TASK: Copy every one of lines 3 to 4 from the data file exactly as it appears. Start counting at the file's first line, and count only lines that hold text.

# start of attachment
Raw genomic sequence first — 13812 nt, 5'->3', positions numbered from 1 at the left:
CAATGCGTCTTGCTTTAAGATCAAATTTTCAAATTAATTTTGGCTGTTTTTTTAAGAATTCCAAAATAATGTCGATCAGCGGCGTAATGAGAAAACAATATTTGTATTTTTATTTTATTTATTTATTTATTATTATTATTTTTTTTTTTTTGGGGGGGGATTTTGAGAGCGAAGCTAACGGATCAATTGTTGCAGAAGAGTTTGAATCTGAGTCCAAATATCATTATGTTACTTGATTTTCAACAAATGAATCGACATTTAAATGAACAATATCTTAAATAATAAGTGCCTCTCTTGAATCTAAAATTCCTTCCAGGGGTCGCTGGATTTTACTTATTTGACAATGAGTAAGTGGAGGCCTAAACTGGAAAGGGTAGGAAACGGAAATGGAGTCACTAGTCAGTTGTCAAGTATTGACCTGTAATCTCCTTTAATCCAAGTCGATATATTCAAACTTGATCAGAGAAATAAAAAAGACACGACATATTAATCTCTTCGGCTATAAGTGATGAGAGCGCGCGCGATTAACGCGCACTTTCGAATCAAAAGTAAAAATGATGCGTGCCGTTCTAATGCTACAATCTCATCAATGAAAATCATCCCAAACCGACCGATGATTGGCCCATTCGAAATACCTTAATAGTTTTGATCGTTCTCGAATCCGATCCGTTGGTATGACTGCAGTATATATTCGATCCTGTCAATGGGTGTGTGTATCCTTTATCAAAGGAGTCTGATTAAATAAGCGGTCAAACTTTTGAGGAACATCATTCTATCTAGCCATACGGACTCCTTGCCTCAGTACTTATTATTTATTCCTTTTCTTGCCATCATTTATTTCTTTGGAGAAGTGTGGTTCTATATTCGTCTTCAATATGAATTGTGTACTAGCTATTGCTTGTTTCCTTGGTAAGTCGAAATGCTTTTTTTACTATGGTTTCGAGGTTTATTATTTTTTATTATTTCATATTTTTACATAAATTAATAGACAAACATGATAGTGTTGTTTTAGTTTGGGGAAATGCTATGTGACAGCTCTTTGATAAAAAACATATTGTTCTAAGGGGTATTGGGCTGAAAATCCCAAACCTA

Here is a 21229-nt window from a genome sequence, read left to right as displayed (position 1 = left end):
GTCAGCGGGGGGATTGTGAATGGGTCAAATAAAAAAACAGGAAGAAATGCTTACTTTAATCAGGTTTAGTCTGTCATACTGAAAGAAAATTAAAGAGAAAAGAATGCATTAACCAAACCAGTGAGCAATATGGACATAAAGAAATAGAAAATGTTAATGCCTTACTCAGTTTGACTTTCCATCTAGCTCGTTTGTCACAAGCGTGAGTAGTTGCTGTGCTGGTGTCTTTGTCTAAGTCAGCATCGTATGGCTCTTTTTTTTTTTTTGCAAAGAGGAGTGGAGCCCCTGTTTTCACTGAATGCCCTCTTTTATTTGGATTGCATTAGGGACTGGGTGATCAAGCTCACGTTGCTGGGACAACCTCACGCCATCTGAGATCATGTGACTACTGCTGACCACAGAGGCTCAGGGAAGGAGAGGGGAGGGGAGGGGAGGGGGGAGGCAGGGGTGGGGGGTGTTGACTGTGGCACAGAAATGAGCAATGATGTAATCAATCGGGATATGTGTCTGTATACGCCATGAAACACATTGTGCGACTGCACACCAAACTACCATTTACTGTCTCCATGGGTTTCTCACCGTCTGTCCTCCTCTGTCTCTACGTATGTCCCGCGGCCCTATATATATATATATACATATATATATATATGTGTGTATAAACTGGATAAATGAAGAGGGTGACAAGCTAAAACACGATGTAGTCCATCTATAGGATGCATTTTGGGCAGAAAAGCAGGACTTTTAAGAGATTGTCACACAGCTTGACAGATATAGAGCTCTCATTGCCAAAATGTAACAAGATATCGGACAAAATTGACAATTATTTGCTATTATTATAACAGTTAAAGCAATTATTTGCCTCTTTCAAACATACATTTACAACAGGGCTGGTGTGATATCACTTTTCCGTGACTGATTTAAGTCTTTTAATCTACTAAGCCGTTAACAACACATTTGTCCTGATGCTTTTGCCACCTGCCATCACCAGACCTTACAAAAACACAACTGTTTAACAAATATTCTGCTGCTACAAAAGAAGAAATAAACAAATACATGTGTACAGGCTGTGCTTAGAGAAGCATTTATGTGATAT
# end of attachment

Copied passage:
Here is a 21229-nt window from a genome sequence, read left to right as displayed (position 1 = left end):
GTCAGCGGGGGGATTGTGAATGGGTCAAATAAAAAAACAGGAAGAAATGCTTACTTTAATCAGGTTTAGTCTGTCATACTGAAAGAAAATTAAAGAGAAAAGAATGCATTAACCAAACCAGTGAGCAATATGGACATAAAGAAATAGAAAATGTTAATGCCTTACTCAGTTTGACTTTCCATCTAGCTCGTTTGTCACAAGCGTGAGTAGTTGCTGTGCTGGTGTCTTTGTCTAAGTCAGCATCGTATGGCTCTTTTTTTTTTTTTGCAAAGAGGAGTGGAGCCCCTGTTTTCACTGAATGCCCTCTTTTATTTGGATTGCATTAGGGACTGGGTGATCAAGCTCACGTTGCTGGGACAACCTCACGCCATCTGAGATCATGTGACTACTGCTGACCACAGAGGCTCAGGGAAGGAGAGGGGAGGGGAGGGGAGGGGGGAGGCAGGGGTGGGGGGTGTTGACTGTGGCACAGAAATGAGCAATGATGTAATCAATCGGGATATGTGTCTGTATACGCCATGAAACACATTGTGCGACTGCACACCAAACTACCATTTACTGTCTCCATGGGTTTCTCACCGTCTGTCCTCCTCTGTCTCTACGTATGTCCCGCGGCCCTATATATATATATATACATATATATATATATGTGTGTATAAACTGGATAAATGAAGAGGGTGACAAGCTAAAACACGATGTAGTCCATCTATAGGATGCATTTTGGGCAGAAAAGCAGGACTTTTAAGAGATTGTCACACAGCTTGACAGATATAGAGCTCTCATTGCCAAAATGTAACAAGATATCGGACAAAATTGACAATTATTTGCTATTATTATAACAGTTAAAGCAATTATTTGCCTCTTTCAAACATACATTTACAACAGGGCTGGTGTGATATCACTTTTCCGTGACTGATTTAAGTCTTTTAATCTACTAAGCCGTTAACAACACATTTGTCCTGATGCTTTTGCCACCTGCCATCACCAGACCTTACAAAAACACAACTGTTTAACAAATATTCTGCTGCTACAAAAGAAGAAATAAACAAATACATGTGTACAGGCTGTGCTTAGAGAAGCATTTATGTGATAT